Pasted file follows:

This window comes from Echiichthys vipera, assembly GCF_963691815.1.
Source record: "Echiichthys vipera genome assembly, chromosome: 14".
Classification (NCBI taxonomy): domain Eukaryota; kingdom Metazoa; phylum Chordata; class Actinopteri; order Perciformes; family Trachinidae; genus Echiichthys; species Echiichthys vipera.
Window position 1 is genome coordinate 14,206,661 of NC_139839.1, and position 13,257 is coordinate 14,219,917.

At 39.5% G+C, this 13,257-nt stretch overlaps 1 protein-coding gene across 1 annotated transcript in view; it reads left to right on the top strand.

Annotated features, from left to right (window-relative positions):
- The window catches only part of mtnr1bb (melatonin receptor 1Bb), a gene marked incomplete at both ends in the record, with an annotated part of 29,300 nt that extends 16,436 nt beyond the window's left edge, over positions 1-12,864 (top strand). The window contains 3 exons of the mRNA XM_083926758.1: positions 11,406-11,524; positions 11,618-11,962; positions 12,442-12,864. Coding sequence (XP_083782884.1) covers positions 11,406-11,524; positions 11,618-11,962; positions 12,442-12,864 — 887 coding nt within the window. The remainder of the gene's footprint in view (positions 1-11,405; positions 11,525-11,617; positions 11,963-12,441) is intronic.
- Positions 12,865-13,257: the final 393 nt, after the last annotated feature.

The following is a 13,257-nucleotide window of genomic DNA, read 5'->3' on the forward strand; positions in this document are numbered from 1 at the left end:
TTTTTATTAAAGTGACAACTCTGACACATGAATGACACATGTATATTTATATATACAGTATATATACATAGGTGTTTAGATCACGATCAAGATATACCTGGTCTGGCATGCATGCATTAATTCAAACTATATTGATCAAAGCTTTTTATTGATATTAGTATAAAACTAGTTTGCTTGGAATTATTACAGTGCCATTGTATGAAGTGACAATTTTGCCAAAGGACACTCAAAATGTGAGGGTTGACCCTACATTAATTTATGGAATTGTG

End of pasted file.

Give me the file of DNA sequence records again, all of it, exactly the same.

This window comes from Echiichthys vipera, assembly GCF_963691815.1.
Source record: "Echiichthys vipera genome assembly, chromosome: 14".
Classification (NCBI taxonomy): domain Eukaryota; kingdom Metazoa; phylum Chordata; class Actinopteri; order Perciformes; family Trachinidae; genus Echiichthys; species Echiichthys vipera.
Window position 1 is genome coordinate 14,206,661 of NC_139839.1, and position 13,257 is coordinate 14,219,917.

At 39.5% G+C, this 13,257-nt stretch overlaps 1 protein-coding gene across 1 annotated transcript in view; it reads left to right on the top strand.

Annotated features, from left to right (window-relative positions):
- The window catches only part of mtnr1bb (melatonin receptor 1Bb), a gene marked incomplete at both ends in the record, with an annotated part of 29,300 nt that extends 16,436 nt beyond the window's left edge, over positions 1-12,864 (top strand). The window contains 3 exons of the mRNA XM_083926758.1: positions 11,406-11,524; positions 11,618-11,962; positions 12,442-12,864. Coding sequence (XP_083782884.1) covers positions 11,406-11,524; positions 11,618-11,962; positions 12,442-12,864 — 887 coding nt within the window. The remainder of the gene's footprint in view (positions 1-11,405; positions 11,525-11,617; positions 11,963-12,441) is intronic.
- Positions 12,865-13,257: the final 393 nt, after the last annotated feature.

The following is a 13,257-nucleotide window of genomic DNA, read 5'->3' on the forward strand; positions in this document are numbered from 1 at the left end:
TTTTTATTAAAGTGACAACTCTGACACATGAATGACACATGTATATTTATATATACAGTATATATACATAGGTGTTTAGATCACGATCAAGATATACCTGGTCTGGCATGCATGCATTAATTCAAACTATATTGATCAAAGCTTTTTATTGATATTAGTATAAAACTAGTTTGCTTGGAATTATTACAGTGCCATTGTATGAAGTGACAATTTTGCCAAAGGACACTCAAAATGTGAGGGTTGACCCTACATTAATTTATGGAATTGTG